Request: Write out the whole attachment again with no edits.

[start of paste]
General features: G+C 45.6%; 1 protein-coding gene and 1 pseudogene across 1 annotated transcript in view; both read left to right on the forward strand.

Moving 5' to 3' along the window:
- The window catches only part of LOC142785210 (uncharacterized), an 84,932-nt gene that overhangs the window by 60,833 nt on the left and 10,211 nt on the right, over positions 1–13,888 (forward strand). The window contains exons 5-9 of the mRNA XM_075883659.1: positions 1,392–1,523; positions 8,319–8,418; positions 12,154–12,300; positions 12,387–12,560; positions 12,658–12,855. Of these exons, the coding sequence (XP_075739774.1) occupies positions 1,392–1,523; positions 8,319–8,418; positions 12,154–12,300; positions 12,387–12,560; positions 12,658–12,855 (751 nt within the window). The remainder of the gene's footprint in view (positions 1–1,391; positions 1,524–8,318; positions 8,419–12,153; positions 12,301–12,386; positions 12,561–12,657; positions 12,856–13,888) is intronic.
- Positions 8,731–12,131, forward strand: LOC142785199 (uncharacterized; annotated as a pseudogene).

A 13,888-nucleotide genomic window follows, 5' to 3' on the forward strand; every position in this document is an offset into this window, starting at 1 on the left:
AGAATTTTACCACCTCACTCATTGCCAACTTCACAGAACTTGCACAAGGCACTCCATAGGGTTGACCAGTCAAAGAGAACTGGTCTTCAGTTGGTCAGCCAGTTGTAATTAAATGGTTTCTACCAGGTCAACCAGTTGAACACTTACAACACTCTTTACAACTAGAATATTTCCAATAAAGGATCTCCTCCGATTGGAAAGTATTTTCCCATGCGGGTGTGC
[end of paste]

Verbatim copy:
General features: G+C 45.6%; 1 protein-coding gene and 1 pseudogene across 1 annotated transcript in view; both read left to right on the forward strand.

Moving 5' to 3' along the window:
- The window catches only part of LOC142785210 (uncharacterized), an 84,932-nt gene that overhangs the window by 60,833 nt on the left and 10,211 nt on the right, over positions 1–13,888 (forward strand). The window contains exons 5-9 of the mRNA XM_075883659.1: positions 1,392–1,523; positions 8,319–8,418; positions 12,154–12,300; positions 12,387–12,560; positions 12,658–12,855. Of these exons, the coding sequence (XP_075739774.1) occupies positions 1,392–1,523; positions 8,319–8,418; positions 12,154–12,300; positions 12,387–12,560; positions 12,658–12,855 (751 nt within the window). The remainder of the gene's footprint in view (positions 1–1,391; positions 1,524–8,318; positions 8,419–12,153; positions 12,301–12,386; positions 12,561–12,657; positions 12,856–13,888) is intronic.
- Positions 8,731–12,131, forward strand: LOC142785199 (uncharacterized; annotated as a pseudogene).

A 13,888-nucleotide genomic window follows, 5' to 3' on the forward strand; every position in this document is an offset into this window, starting at 1 on the left:
AGAATTTTACCACCTCACTCATTGCCAACTTCACAGAACTTGCACAAGGCACTCCATAGGGTTGACCAGTCAAAGAGAACTGGTCTTCAGTTGGTCAGCCAGTTGTAATTAAATGGTTTCTACCAGGTCAACCAGTTGAACACTTACAACACTCTTTACAACTAGAATATTTCCAATAAAGGATCTCCTCCGATTGGAAAGTATTTTCCCATGCGGGTGTGC